(Montreal – November 2, 2011) In a procedurally uncertain action at a United Nations meeting in Montreal today, several countries launched yet another attempt to undercut the EU’s landmark law to control carbon pollution from aviation. U.S.-based Environmental Defense Fund criticized the meeting as an underhanded effort to paper over legal differences with political posturing.
Over objections of European nations and without open discussion of the text itself, a majority of the 36-member Council of the International Civil Aviation Organization (ICAO) today adopted a declaration urging the EU to refrain from including flights from non-EU airlines in its Aviation Directive, which holds airlines accountable for their emissions from flights that use EU airports.
“The Council's decision today is one more skirmish in the airlines' continuing battle to evade pollution regulation,” said EDF attorney Pamela Campos, who attended the ICAO meeting. “While the airlines may try to claim this is a Council 'ruling,' the ICAO president made very clear this morning that the 'declaration' is simply that – a political expression of a group of countries that their airlines aren't happy about having to comply with pollution controls. It is not a legal interpretation, nor could it be under ICAO’s own rules,” said Campos. “Any formal legal action would have to follow very different procedures that were not considered today.”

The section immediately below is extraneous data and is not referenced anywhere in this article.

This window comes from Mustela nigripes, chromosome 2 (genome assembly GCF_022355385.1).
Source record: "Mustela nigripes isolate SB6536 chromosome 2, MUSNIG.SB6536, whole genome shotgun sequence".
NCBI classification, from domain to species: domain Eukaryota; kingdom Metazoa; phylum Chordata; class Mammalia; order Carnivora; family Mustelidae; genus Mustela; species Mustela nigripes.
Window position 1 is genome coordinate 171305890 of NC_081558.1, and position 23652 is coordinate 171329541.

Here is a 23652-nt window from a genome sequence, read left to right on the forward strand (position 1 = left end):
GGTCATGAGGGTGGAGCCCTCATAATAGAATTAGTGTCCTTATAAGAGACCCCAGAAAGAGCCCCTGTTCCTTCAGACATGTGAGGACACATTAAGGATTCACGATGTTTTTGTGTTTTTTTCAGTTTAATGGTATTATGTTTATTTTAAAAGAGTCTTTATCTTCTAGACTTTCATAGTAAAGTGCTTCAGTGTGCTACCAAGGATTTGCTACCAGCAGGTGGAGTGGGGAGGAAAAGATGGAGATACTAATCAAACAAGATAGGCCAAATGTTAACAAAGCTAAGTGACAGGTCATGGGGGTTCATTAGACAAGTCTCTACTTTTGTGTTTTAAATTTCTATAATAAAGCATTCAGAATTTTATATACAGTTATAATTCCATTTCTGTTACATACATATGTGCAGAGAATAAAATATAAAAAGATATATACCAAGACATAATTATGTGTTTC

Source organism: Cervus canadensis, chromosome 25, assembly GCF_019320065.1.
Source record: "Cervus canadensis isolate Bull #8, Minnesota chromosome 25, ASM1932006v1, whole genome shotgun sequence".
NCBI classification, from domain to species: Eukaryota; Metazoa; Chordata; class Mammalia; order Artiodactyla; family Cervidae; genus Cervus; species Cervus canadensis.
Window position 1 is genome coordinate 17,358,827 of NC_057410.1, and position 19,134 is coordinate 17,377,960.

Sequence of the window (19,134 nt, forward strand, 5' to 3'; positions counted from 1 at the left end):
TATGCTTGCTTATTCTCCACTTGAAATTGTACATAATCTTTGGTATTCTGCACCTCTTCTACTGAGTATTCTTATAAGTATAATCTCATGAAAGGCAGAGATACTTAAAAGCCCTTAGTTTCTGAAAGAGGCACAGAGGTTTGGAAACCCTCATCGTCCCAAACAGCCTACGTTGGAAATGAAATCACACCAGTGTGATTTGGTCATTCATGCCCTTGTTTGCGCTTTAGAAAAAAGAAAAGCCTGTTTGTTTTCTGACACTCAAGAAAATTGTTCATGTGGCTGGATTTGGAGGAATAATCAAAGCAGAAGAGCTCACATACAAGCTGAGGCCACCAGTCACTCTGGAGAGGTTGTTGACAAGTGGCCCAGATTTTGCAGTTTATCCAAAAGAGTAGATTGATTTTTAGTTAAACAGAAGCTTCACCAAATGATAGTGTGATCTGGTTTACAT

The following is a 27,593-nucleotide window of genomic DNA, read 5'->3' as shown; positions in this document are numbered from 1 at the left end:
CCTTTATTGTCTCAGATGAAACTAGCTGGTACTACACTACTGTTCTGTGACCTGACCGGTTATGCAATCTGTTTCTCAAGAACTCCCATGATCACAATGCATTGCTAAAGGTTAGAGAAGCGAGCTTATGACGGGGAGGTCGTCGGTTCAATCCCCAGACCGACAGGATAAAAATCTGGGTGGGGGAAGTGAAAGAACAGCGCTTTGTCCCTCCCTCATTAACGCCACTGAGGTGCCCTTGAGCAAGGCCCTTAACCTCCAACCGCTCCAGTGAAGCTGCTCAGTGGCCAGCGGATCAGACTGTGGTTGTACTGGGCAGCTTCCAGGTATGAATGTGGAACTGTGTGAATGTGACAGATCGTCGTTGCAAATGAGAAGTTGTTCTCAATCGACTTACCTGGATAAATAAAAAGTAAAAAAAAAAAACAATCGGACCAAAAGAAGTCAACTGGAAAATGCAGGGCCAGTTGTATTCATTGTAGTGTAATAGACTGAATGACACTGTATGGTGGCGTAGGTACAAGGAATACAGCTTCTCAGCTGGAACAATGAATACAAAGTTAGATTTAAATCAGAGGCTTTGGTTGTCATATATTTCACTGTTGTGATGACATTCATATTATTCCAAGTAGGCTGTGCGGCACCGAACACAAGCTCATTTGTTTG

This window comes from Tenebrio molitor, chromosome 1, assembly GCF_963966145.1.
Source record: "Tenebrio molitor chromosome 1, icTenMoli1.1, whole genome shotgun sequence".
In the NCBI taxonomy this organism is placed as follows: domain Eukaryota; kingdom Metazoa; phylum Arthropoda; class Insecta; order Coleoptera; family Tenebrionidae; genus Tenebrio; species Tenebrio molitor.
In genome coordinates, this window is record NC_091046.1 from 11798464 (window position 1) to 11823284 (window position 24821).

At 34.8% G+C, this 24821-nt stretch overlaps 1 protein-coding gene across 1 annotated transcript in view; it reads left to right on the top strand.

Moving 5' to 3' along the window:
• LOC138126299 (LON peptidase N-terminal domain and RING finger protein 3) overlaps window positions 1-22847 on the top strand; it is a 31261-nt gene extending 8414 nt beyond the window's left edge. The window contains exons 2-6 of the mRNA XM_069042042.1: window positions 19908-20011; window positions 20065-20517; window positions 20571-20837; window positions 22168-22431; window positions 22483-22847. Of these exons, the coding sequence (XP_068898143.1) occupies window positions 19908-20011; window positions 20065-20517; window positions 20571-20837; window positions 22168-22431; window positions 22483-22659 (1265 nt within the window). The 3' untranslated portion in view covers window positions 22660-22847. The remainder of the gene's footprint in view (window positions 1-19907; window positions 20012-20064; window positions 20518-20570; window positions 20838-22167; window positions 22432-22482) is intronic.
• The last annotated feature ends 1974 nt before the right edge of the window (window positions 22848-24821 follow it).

ICAO's legal counsel also made clear during the meeting this morning that the Council's decision is not legally binding, stating that “it is quite clear that any decision taken by the Council … has no obligatory power.”
“Many of the countries voting here are not even covered by the EU law they’re voting against, and the declaration itself calls for action that would violate the Chicago Convention,” said Campos. “This highlights the clear political nature of the declaration.”
Many of the participants in the meeting, including some who support the declaration, called for ICAO to speed up its work on developing a global market-based system to reduce warming pollution. “Europe’s action is a first step and an opportunity to stop debating and start reducing pollution now,” said Campos.
A report out today also noted United Continental Holdings spent $680,000 in the past quarter lobbying the U.S. Congress on issues that included enlisting Congress’s help in United’s quest to evade the EU’s pollution controls. The EU law was found by the Advocate General of the European Court of Justice in a preliminary opinion to be fully consistent with international law, including the ICAO convention.